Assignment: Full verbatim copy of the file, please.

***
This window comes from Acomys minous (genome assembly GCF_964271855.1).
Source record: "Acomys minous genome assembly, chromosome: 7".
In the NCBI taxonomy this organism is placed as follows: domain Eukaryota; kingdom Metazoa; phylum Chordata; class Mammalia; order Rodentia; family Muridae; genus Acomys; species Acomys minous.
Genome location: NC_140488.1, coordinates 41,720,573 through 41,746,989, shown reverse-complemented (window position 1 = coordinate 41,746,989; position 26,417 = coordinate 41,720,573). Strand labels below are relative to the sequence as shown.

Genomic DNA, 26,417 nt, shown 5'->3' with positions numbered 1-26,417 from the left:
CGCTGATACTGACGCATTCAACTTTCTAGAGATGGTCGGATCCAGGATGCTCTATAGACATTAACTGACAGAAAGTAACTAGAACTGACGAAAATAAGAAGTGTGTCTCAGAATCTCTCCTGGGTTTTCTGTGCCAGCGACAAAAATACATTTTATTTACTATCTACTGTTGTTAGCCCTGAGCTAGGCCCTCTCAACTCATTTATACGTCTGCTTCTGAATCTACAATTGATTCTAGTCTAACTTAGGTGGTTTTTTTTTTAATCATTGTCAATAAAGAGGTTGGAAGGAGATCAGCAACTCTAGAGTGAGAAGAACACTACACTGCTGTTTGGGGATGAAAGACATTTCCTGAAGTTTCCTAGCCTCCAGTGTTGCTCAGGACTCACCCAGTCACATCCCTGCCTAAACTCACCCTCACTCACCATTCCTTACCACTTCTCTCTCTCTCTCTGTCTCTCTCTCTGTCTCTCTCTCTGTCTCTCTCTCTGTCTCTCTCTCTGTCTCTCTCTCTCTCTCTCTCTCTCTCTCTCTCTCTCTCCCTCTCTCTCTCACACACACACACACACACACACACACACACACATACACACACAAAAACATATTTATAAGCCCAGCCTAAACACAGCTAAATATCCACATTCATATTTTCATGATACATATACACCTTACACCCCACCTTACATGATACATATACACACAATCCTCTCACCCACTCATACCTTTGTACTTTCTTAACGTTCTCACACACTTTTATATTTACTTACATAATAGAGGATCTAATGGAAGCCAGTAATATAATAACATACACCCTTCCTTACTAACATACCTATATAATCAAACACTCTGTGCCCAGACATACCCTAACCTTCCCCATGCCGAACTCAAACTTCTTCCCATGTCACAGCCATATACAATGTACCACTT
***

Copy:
This window comes from Acomys minous (genome assembly GCF_964271855.1).
Source record: "Acomys minous genome assembly, chromosome: 7".
In the NCBI taxonomy this organism is placed as follows: domain Eukaryota; kingdom Metazoa; phylum Chordata; class Mammalia; order Rodentia; family Muridae; genus Acomys; species Acomys minous.
Genome location: NC_140488.1, coordinates 41,720,573 through 41,746,989, shown reverse-complemented (window position 1 = coordinate 41,746,989; position 26,417 = coordinate 41,720,573). Strand labels below are relative to the sequence as shown.

Genomic DNA, 26,417 nt, shown 5'->3' with positions numbered 1-26,417 from the left:
CGCTGATACTGACGCATTCAACTTTCTAGAGATGGTCGGATCCAGGATGCTCTATAGACATTAACTGACAGAAAGTAACTAGAACTGACGAAAATAAGAAGTGTGTCTCAGAATCTCTCCTGGGTTTTCTGTGCCAGCGACAAAAATACATTTTATTTACTATCTACTGTTGTTAGCCCTGAGCTAGGCCCTCTCAACTCATTTATACGTCTGCTTCTGAATCTACAATTGATTCTAGTCTAACTTAGGTGGTTTTTTTTTTAATCATTGTCAATAAAGAGGTTGGAAGGAGATCAGCAACTCTAGAGTGAGAAGAACACTACACTGCTGTTTGGGGATGAAAGACATTTCCTGAAGTTTCCTAGCCTCCAGTGTTGCTCAGGACTCACCCAGTCACATCCCTGCCTAAACTCACCCTCACTCACCATTCCTTACCACTTCTCTCTCTCTCTCTGTCTCTCTCTCTGTCTCTCTCTCTGTCTCTCTCTCTGTCTCTCTCTCTGTCTCTCTCTCTCTCTCTCTCTCTCTCTCTCTCTCTCTCCCTCTCTCTCTCACACACACACACACACACACACACACACACACATACACACACAAAAACATATTTATAAGCCCAGCCTAAACACAGCTAAATATCCACATTCATATTTTCATGATACATATACACCTTACACCCCACCTTACATGATACATATACACACAATCCTCTCACCCACTCATACCTTTGTACTTTCTTAACGTTCTCACACACTTTTATATTTACTTACATAATAGAGGATCTAATGGAAGCCAGTAATATAATAACATACACCCTTCCTTACTAACATACCTATATAATCAAACACTCTGTGCCCAGACATACCCTAACCTTCCCCATGCCGAACTCAAACTTCTTCCCATGTCACAGCCATATACAATGTACCACTT